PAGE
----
Armenia seeks transitional justice to overcome legacy of old regime
The concept has become a buzzword in Armenia, but fundamental questions remain on how it could be implemented.
As Armenia’s new government wrestles with how to move past a quarter-century of ill-governance and unaccountability, a popular international legal concept has become a buzzword: transitional justice.
Prime Minister Nikol Pashinyan has regularly deployed the term to describe his vision of reforming the judicial system. On May 24, parliament hosted public hearings to discuss the scope and applicability of transitional justice.
For advocates of transitional justice, the concept offers a means of creating a clean slate upon which to craft a better and more legitimate system of governance. It also may offer a way to reform the country’s institutions.
That struggle has been brought to the fore in recent battles between Pashinyan and the judicial system that have seen the prime minister attack senior judges as products of the former government.
But there remain questions over how the concept might be applied in Armenia. Long-time advocates of transitional justice argue that the proposed measures are too little, too late.
The concept can be a slippery one. The International Center for Transitional Justice, or ICTJ, a New York-based organization promoting the concept, says on its website that the phrase “refers to the ways countries emerging from periods of conflict and repression address large-scale or systematic human rights violations so numerous and so serious that the normal justice system will not be able to provide an adequate response.” It has been used in contexts like South Africa’s post-apartheid Truth and Reconciliation Commission and the lustration processes of security services in former Warsaw Pact states.
Ruben Carranza, a senior ICTJ expert, has been working with Armenia’s new authorities since shortly after they came to power last spring. Transitional justice in Armenia “can build the foundation for accountability and sustain it beyond the initial period of euphoria,” he said last year.
What that lofty aims can mean in practice in Armenia has remained unclear, and the authorities have yet to propose any specific legislation. But lawmakers are drafting on a working paper that will guide the process, said Maria Karapetyan, a member of parliament from the ruling coalition and a leading figure in the push for transitional justice, told Eurasianet.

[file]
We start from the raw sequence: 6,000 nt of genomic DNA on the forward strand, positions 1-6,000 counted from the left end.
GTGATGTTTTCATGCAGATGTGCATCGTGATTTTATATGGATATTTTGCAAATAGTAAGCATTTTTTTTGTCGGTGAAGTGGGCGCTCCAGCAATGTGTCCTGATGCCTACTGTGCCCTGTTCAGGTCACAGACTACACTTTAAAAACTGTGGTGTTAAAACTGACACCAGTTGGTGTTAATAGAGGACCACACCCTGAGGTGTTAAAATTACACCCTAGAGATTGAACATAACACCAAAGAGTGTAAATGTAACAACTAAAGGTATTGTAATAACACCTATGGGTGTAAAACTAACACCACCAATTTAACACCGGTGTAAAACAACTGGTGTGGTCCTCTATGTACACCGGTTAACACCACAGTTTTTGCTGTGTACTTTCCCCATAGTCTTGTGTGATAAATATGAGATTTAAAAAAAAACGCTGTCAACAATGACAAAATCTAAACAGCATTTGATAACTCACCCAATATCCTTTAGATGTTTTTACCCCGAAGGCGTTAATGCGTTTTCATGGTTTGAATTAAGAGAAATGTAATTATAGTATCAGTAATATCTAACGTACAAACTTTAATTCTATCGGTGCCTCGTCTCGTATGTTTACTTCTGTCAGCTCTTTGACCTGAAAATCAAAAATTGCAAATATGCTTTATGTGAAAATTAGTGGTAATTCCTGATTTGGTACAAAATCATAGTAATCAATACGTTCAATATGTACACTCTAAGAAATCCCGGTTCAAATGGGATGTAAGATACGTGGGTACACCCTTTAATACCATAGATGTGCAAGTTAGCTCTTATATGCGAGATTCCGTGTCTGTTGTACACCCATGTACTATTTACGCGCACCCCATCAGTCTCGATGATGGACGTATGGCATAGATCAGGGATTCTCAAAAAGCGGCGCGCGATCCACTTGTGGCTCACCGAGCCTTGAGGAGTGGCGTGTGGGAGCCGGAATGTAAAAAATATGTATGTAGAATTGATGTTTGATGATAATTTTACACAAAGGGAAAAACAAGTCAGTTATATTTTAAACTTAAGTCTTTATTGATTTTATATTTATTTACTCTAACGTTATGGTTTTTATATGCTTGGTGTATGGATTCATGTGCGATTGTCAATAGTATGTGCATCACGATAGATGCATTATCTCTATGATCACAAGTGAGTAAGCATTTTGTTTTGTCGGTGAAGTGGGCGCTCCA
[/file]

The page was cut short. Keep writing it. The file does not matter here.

One potential subject for transitional justice could be the highly contested politics of the 1990s.
“We cannot afford to reopen all the election ballots since 1991 to know if the elections were truly stolen,” Karapetyan said.
But Karapetyan said she envisions the process taking the form of a “memory commission” of sorts.
“Because we are dealing with competing narratives,” she said.
Other targets could be non-combat deaths in the military (259 in the period between 2010 and 2016, alone) and illegal confiscations of property by the government. The most prominent example of the latter is the forced displacement of hundreds of residents living in central Yerevan to clear space for the construction of the showcase Northern Avenue project.
The primary goal, Karapetyan said, “is the restoration of rights that have been violated en masse.”
What that restoration would entail is still under consideration, though some form of government payout and possibly civil forfeiture are on the table, she said.
There is one area that transitional justice won’t touch, she said: lustration of the security services.
“Lustration might have made sense when we were transitioning out of the Soviet Union and into an independent Armenia. But we don’t have that sort of a rupture,” Karapetyan said.
Parliament is expected to take the lead rather than the government, primarily with an eye to ensuring the success of Pashinyan’s so-called “economic revolution” and a favorable investment climate, Karapetyan said.